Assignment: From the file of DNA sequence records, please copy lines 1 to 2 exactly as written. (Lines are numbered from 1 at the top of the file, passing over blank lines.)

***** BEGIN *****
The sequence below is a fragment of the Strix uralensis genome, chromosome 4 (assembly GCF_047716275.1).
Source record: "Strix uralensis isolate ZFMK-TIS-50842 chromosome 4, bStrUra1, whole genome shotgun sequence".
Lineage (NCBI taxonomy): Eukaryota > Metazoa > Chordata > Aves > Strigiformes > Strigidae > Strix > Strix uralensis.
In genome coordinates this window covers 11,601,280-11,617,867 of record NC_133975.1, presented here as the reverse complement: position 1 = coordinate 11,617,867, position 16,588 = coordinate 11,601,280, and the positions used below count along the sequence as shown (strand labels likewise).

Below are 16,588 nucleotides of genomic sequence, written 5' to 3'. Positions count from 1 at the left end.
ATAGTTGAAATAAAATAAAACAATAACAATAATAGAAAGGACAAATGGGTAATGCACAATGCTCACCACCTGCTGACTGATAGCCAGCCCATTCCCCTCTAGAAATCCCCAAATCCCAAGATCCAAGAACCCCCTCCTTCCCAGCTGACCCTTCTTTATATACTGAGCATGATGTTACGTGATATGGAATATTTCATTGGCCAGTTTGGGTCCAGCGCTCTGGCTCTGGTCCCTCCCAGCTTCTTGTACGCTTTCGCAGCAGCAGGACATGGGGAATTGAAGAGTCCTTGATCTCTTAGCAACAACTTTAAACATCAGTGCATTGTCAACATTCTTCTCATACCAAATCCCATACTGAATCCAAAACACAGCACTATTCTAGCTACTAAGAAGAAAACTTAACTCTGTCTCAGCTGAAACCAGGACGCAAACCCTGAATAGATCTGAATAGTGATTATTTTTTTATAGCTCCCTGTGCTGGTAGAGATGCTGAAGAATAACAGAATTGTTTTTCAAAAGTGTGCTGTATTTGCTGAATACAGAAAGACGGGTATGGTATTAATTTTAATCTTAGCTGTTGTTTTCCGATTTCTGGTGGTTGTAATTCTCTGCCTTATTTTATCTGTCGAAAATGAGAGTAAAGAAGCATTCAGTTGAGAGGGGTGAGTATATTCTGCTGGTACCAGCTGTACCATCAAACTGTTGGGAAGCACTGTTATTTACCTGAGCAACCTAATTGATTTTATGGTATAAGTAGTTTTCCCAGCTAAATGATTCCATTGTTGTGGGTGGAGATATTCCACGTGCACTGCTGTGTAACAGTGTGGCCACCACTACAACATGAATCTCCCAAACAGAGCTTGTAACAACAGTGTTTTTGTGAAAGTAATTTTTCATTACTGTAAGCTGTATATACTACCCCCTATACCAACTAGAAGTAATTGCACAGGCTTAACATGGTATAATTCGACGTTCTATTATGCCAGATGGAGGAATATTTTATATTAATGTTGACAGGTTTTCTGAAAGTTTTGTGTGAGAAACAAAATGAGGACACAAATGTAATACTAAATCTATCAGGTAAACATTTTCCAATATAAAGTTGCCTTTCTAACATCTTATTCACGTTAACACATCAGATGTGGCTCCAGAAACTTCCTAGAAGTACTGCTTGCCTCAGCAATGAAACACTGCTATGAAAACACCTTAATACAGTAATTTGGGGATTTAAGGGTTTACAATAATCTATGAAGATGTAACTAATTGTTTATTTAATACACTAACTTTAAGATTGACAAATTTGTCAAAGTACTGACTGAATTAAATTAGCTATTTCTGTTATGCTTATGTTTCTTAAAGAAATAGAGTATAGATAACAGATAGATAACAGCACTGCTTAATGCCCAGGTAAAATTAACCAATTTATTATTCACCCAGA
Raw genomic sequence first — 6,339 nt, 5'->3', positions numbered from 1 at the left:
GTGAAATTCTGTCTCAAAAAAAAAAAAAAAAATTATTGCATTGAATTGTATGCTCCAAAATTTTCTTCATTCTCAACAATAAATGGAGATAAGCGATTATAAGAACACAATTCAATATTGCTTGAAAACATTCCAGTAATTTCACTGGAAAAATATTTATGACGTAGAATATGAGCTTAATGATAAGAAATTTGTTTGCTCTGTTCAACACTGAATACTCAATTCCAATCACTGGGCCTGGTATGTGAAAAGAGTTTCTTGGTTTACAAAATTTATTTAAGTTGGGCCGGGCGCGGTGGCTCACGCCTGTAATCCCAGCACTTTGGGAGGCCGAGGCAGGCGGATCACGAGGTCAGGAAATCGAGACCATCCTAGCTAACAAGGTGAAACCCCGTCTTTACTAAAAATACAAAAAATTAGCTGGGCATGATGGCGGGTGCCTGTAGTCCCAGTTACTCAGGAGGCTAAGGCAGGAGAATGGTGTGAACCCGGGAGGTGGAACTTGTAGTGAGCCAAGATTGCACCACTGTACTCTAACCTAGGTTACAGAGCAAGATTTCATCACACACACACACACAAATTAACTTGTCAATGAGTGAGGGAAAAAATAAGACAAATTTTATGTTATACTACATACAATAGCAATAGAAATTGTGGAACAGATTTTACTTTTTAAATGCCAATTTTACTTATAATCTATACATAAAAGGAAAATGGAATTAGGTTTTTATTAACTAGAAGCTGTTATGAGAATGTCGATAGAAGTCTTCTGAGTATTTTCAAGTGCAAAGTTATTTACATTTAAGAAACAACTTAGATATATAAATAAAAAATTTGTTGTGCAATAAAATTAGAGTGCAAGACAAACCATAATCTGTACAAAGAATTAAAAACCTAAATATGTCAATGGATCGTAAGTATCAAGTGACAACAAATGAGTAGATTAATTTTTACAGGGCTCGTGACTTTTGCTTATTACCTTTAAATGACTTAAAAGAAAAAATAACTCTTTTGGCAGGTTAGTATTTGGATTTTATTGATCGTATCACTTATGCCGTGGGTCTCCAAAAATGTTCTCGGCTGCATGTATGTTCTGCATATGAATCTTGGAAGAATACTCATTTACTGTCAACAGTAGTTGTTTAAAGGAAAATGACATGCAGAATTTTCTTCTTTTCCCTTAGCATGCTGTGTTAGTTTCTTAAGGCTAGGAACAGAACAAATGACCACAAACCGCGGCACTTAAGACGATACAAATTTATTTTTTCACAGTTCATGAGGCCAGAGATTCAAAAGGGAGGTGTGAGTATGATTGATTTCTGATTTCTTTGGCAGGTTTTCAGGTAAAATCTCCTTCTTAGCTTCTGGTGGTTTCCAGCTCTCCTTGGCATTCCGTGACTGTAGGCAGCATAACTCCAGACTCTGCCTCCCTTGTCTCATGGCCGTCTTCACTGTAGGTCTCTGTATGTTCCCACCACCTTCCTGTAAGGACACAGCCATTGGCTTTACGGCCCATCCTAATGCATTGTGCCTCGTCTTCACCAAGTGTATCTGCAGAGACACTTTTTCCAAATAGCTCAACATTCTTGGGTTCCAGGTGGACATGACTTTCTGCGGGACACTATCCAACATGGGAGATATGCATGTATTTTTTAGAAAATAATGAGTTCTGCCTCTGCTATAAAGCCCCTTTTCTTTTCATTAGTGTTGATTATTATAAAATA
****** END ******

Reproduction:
The sequence below is a fragment of the Strix uralensis genome, chromosome 4 (assembly GCF_047716275.1).
Source record: "Strix uralensis isolate ZFMK-TIS-50842 chromosome 4, bStrUra1, whole genome shotgun sequence".